Boris Johnson: Adam Fleming discusses Zahawi's letter to PM
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BBC Newscast host Adam Fleming remarked that the incoming Chancellor Nadhim Zahawi used Treasury-headed paper to make a political statement – in this case, express his no-confidence in Prime Minister Boris Johnson. The use of departmental paper has raised questions about civil servants’ role in Mr Johnson’s resignation. Mr Fleming argued this was the latest civil servants’ salvo in their battle with Boris Johnson since he came into office.
BBC Newscast’s Chris Mason started by saying: “Just imagine this in your own life, in your own workplace.
“35 hours on from being appointed by the boss, you’re writing on your new-headed treasury note paper, saying you don’t have confidence in that boss.
“Both the Chancellor and the Education Secretary did that this morning (07 July).”
Co-host Mr Fleming then remarked: “And I haven’t quite clocked to this afternoon about the importance of the fact that there’s Treasury notepaper.
“So that means that the Tory civil servants in the Treasury were happy for that to be official government business that the Chancellor was telling the Prime Minister: ‘the game is up’.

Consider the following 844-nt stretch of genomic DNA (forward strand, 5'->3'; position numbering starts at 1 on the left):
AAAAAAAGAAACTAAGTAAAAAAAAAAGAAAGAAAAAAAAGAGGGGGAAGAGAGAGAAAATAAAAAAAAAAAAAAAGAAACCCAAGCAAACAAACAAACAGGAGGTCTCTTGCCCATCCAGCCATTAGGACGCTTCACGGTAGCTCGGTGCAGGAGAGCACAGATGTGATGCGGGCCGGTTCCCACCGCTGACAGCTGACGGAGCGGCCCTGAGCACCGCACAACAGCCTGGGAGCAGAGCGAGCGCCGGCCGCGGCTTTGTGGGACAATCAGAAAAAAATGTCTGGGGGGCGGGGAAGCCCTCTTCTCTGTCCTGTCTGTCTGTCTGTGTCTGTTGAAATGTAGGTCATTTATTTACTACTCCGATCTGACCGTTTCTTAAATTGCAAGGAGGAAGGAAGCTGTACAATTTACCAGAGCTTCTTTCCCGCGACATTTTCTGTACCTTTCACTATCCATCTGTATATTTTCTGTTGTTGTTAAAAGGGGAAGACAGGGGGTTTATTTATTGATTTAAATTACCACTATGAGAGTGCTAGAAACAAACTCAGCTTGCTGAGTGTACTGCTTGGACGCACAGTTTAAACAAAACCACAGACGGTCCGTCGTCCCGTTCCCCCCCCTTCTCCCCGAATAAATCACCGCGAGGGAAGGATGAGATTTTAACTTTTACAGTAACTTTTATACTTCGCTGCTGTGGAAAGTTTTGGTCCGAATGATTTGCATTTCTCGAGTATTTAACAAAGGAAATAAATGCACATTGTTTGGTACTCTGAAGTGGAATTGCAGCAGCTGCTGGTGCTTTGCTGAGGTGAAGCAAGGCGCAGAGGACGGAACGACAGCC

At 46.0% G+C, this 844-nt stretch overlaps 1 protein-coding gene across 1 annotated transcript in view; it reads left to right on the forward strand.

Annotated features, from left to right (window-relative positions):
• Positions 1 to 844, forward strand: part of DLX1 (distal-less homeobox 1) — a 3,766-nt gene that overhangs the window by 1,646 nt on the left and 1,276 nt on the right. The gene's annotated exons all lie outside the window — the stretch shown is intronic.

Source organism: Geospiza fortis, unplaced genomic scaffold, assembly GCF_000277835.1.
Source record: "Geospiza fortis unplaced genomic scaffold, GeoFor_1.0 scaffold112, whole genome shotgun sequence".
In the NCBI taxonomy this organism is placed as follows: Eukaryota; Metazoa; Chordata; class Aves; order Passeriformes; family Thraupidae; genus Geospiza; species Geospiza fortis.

“That was actually a signal from the whole of White Hall, I suspect.
“That the entire civil service were sending a message to Boris Johnson.
“Because that’s actually a political business. So that technically shouldn’t have been on Treasury notepaper.”
He added: “I know that’s a mega nerd point, and it may not even be right. But that’s the feeling that I’ve got today.”
Nadhim Zahawi’s confidence letter is thought to have been the last straw for Boris Johnson who eventually decided to step down as Prime Minister after a flurry of other resignations poured in.
Only a day after being appointed Chancellor and after intense talks in 10 Downing Street about Boris Johnson’s survival amid growing calls for resignations, Nadhim Zawahi tweeted the Treasury-headed letter.
He said: “Yesterday, I made clear to the Prime Minister alongside my colleagues at No10 that there was only one direction where this was going, and that he should leave with dignity.”
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The detail raises questions about the civil servants’ role in Boris Johnson’s resignation.
Boris Johnson’s Government and civil servants have been engaging in a serious battle since he became Prime Minister in 2019, with the now outgoing Prime Minister threatening to fire hundreds to save up on money and remove any obstacle after he blamed them for delaying Brexit.
In a letter seen by the BBC in early May, top civil servant and Cabinet Secretary Simon Case said to civil servants that Boris Johnson’s Government is aiming to cut 91,000 civil service jobs, to return to the 2016 level – to about 380,000.
According to the Institute for Government, there were 475,020 full-time civil servants as of the end of December 2021.
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